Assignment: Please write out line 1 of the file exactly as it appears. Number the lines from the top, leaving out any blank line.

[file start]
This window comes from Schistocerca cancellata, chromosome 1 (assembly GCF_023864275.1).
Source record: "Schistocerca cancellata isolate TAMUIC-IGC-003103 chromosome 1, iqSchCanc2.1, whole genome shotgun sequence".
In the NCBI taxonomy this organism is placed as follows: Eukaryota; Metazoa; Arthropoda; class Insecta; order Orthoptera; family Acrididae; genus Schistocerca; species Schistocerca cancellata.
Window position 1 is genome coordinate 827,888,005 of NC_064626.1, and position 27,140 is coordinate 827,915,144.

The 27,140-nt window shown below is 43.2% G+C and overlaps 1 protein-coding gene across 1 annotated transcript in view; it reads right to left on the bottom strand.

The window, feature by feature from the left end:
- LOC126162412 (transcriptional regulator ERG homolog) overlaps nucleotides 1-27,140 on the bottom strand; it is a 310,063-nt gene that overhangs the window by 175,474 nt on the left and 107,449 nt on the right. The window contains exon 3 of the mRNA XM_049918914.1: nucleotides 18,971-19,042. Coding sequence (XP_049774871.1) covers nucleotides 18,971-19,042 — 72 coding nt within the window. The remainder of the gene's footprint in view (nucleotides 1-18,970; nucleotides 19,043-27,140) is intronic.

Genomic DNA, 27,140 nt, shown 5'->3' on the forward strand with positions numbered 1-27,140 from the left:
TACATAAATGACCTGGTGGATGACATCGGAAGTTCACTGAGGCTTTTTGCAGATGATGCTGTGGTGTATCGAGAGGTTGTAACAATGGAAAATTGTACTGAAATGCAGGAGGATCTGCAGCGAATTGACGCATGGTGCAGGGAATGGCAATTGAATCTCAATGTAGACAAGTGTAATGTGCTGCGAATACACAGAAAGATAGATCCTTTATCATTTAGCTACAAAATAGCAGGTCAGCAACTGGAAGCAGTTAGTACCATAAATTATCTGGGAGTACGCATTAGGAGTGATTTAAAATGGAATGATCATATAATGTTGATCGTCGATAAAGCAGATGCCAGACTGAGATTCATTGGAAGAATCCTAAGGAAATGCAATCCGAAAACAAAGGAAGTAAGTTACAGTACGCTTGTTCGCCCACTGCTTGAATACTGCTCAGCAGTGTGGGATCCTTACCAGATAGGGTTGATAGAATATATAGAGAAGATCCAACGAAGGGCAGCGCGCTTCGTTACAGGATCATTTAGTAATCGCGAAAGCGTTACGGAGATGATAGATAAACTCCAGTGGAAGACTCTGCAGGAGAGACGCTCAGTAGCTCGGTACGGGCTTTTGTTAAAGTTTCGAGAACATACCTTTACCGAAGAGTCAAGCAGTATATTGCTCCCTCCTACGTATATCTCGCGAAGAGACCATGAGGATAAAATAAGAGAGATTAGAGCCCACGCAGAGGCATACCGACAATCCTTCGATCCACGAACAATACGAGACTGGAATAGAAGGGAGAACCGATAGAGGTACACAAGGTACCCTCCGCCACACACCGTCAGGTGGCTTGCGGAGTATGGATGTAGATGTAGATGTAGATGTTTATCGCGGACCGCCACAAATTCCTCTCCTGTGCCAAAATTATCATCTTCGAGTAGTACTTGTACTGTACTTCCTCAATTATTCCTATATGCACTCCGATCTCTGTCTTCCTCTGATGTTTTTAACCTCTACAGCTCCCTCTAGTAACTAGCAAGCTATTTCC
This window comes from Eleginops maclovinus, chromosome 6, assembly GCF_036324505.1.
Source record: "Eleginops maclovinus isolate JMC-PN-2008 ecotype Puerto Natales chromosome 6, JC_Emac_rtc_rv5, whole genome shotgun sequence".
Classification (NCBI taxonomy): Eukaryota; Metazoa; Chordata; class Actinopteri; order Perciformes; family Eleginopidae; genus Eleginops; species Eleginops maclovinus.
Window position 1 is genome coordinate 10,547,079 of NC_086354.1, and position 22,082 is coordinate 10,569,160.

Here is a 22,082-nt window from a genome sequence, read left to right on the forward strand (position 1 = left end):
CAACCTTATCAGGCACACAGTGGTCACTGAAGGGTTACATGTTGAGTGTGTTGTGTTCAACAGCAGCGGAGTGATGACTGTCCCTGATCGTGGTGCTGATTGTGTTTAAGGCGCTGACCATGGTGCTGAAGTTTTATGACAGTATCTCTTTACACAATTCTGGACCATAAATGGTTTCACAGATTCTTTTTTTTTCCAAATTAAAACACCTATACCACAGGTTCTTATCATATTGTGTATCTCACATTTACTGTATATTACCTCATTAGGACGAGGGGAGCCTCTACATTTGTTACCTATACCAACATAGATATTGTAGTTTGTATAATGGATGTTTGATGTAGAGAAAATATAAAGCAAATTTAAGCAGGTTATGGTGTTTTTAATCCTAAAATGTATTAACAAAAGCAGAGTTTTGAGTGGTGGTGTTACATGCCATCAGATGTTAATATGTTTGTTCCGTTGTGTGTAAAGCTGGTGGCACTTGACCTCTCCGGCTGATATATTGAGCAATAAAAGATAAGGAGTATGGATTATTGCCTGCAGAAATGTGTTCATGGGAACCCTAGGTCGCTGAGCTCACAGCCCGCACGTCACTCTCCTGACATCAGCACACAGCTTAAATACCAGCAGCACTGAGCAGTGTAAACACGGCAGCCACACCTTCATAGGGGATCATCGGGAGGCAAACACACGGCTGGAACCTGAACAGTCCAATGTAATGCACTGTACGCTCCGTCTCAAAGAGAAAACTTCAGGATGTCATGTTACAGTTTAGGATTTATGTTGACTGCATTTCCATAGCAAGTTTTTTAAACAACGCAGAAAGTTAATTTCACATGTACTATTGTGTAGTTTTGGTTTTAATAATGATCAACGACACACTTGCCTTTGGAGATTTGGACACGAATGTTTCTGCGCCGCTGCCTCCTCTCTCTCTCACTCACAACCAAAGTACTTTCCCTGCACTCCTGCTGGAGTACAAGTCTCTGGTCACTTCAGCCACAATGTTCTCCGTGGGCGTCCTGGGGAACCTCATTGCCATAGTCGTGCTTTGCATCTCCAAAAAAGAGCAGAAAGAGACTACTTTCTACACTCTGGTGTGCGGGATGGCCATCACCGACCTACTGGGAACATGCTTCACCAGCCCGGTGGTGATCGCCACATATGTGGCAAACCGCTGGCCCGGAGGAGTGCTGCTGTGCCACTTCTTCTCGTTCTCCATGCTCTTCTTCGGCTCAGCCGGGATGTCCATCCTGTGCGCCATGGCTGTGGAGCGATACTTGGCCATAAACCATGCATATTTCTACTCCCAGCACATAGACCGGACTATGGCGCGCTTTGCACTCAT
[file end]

This window comes from Schistocerca cancellata, chromosome 1 (assembly GCF_023864275.1).